But, the RWA Board is arguing, indie writers just aren’t interested in competing in contests. Why should they when they can self-publish without the help of an agent or traditional publisher? I would counter that getting the attention of agents and publishers is only one reason to compete. In fact, it’s the last reason. 

By the time Unchained Memory reached Golden Heart®, the manuscript had been through at least ten chapter/regional contests and had been polished according to the feedback I’d received. Sometimes I wish even now I could send my manuscripts through that crucible again. No critique partner will ever be as brutally honest as some of those chapter judges! And no editor will tell you to go back and start over on a project because it’s fundamentally flawed; he or she will only take what you give them and do their best to work with it. Self-published authors are at a distinct disadvantage because they have no one to tell them if they have gone horribly wrong—no agent, no publisher, no filter.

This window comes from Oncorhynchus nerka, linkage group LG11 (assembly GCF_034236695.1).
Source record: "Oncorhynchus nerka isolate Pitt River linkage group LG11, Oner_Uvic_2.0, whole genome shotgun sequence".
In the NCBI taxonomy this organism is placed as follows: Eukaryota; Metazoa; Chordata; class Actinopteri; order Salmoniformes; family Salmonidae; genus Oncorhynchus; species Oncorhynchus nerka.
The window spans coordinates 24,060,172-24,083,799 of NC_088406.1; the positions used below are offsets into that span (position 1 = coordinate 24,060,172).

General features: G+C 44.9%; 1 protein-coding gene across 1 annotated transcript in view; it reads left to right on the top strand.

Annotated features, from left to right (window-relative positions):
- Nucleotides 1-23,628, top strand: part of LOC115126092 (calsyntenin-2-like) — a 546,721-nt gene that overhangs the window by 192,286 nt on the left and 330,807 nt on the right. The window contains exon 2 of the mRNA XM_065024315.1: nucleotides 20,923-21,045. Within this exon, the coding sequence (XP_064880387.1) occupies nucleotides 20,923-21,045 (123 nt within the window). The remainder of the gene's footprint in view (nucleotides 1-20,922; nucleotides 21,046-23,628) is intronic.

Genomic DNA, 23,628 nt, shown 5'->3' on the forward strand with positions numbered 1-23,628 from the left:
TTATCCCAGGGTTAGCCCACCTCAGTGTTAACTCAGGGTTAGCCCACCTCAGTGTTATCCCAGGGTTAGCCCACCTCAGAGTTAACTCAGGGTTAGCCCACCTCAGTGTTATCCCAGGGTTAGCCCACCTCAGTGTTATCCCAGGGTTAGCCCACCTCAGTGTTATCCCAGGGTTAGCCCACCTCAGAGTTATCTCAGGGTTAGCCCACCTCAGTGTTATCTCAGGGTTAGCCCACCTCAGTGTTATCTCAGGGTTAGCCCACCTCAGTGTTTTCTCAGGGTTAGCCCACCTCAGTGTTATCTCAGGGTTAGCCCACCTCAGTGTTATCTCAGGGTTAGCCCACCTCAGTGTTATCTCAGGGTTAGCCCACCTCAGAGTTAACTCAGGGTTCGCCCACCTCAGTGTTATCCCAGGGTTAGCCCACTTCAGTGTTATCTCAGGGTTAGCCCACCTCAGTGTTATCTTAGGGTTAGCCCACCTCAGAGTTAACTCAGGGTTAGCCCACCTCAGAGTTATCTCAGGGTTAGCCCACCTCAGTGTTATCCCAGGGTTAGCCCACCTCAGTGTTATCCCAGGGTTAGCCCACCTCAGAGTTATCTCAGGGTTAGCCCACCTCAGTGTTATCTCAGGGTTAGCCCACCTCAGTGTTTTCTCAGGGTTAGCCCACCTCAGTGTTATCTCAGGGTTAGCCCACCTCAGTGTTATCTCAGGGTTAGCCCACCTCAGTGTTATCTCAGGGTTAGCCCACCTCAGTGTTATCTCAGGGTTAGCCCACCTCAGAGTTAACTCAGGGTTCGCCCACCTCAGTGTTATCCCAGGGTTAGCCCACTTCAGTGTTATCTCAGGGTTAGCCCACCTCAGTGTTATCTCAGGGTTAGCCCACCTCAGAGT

And if you don’t believe that is a problem, just glance through the hundreds of terrible titles your good book is competing with out there.

As a long-term member of RWA, I strongly believe it is the organization’s role to stand up for quality in the romance industry, and to help its newest members attain the highest level of that quality. Now is not the time to give up that role, or to diminish the importance of its biggest symbol, the Golden Heart®.



  1. What I find most interesting in all of this is that most of the people complaining are ones who haven't been to the conference in years. They don't see the attendance at the gala dropping like a boulder in a lake. This year, the ballroom was barely half full. I only went because my roomie was a RITA finalist. Otherwise we would've spent the evening on Coronado Island.

    The year before, 2015, I didn't go to it at all. My roomie and I spent the evening wandering around Manhattan because we were sick of sitting and being inside. My ankles were so swollen they actually hurt. We weren't the only attendees doing it either. There were more of us out and about than at the gala.

    Moving it to a lunch, where more people will be there to see it, doesn't seem like such a bad thing to me. The lunch is included in our registration, and most people do NOT skip it unless they have an appointment.